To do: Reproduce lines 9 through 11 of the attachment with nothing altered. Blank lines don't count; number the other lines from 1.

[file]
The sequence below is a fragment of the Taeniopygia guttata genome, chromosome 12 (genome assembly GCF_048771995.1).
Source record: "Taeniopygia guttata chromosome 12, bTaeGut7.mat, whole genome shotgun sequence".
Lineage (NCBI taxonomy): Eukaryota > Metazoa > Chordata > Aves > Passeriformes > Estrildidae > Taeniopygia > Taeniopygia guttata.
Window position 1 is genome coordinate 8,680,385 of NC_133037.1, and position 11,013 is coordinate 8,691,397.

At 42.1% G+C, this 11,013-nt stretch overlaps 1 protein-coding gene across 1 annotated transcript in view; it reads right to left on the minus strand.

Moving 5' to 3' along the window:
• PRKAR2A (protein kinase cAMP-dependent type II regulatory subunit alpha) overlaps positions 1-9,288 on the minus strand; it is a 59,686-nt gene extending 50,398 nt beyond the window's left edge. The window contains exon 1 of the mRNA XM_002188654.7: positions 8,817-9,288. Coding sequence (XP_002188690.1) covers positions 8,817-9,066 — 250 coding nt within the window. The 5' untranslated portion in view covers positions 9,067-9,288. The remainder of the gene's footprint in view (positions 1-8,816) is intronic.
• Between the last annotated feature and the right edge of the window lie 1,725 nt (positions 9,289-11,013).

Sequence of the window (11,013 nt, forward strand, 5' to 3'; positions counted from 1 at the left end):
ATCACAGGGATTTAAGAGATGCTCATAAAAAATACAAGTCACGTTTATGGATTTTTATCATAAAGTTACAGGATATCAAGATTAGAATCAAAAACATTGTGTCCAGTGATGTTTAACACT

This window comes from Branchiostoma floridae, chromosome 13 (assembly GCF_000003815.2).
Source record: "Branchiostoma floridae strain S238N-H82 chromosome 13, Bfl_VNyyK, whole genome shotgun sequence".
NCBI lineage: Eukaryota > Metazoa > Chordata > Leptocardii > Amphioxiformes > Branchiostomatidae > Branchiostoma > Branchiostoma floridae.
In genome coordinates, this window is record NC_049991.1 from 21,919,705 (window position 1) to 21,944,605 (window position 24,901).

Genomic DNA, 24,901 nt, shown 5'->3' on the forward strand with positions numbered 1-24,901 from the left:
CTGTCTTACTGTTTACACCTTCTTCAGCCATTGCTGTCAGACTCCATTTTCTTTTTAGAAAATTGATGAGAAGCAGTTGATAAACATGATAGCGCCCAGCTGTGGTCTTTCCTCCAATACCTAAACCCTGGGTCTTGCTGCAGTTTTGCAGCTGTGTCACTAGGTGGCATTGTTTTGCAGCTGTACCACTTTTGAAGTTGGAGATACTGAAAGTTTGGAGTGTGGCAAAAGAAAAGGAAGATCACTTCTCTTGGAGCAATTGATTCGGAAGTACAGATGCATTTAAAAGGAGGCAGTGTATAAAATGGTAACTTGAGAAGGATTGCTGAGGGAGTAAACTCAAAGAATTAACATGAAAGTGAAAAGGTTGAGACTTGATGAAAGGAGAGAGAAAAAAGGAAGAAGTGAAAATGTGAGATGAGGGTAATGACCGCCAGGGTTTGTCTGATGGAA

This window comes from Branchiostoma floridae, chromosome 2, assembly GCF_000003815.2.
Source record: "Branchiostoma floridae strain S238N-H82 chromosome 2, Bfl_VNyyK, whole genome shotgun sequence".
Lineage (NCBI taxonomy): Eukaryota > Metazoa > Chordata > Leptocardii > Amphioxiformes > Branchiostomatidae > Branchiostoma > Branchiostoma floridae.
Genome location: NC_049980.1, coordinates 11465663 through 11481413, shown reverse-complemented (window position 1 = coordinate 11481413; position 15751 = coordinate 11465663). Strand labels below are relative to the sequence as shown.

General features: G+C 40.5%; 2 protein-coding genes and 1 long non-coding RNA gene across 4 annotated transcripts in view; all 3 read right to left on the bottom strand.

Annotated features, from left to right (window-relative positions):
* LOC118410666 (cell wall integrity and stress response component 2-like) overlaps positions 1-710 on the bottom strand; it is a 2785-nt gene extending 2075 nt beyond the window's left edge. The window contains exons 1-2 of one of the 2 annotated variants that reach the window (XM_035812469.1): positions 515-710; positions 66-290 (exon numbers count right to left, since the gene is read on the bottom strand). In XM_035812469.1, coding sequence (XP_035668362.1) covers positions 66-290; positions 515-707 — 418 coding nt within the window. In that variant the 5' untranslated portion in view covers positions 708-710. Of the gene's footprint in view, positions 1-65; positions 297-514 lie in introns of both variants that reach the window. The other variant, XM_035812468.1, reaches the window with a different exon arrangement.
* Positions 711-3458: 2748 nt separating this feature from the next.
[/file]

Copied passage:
Sequence of the window (11,013 nt, forward strand, 5' to 3'; positions counted from 1 at the left end):
ATCACAGGGATTTAAGAGATGCTCATAAAAAATACAAGTCACGTTTATGGATTTTTATCATAAAGTTACAGGATATCAAGATTAGAATCAAAAACATTGTGTCCAGTGATGTTTAACACT

This window comes from Branchiostoma floridae, chromosome 13 (assembly GCF_000003815.2).